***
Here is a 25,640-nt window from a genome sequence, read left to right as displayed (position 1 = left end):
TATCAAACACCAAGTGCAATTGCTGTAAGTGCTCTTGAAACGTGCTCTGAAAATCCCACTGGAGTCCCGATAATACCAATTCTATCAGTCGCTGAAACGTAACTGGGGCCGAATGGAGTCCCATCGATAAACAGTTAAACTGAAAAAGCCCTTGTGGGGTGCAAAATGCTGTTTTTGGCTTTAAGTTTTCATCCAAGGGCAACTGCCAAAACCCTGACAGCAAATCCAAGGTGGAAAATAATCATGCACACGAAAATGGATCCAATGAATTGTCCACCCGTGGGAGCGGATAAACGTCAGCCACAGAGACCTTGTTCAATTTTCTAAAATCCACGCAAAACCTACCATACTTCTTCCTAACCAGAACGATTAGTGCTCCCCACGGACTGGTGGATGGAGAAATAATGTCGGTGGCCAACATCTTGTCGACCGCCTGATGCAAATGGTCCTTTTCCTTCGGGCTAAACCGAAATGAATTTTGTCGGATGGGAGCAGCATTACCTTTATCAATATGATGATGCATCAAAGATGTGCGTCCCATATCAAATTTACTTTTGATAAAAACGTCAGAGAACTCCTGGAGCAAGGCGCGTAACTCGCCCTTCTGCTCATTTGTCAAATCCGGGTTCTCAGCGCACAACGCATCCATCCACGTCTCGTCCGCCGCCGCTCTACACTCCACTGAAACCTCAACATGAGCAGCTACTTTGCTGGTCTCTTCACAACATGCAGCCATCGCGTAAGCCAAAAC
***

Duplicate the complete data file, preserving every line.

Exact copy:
Here is a 25,640-nt window from a genome sequence, read left to right as displayed (position 1 = left end):
TATCAAACACCAAGTGCAATTGCTGTAAGTGCTCTTGAAACGTGCTCTGAAAATCCCACTGGAGTCCCGATAATACCAATTCTATCAGTCGCTGAAACGTAACTGGGGCCGAATGGAGTCCCATCGATAAACAGTTAAACTGAAAAAGCCCTTGTGGGGTGCAAAATGCTGTTTTTGGCTTTAAGTTTTCATCCAAGGGCAACTGCCAAAACCCTGACAGCAAATCCAAGGTGGAAAATAATCATGCACACGAAAATGGATCCAATGAATTGTCCACCCGTGGGAGCGGATAAACGTCAGCCACAGAGACCTTGTTCAATTTTCTAAAATCCACGCAAAACCTACCATACTTCTTCCTAACCAGAACGATTAGTGCTCCCCACGGACTGGTGGATGGAGAAATAATGTCGGTGGCCAACATCTTGTCGACCGCCTGATGCAAATGGTCCTTTTCCTTCGGGCTAAACCGAAATGAATTTTGTCGGATGGGAGCAGCATTACCTTTATCAATATGATGATGCATCAAAGATGTGCGTCCCATATCAAATTTACTTTTGATAAAAACGTCAGAGAACTCCTGGAGCAAGGCGCGTAACTCGCCCTTCTGCTCATTTGTCAAATCCGGGTTCTCAGCGCACAACGCATCCATCCACGTCTCGTCCGCCGCCGCTCTACACTCCACTGAAACCTCAACATGAGCAGCTACTTTGCTGGTCTCTTCACAACATGCAGCCATCGCGTAAGCCAAAAC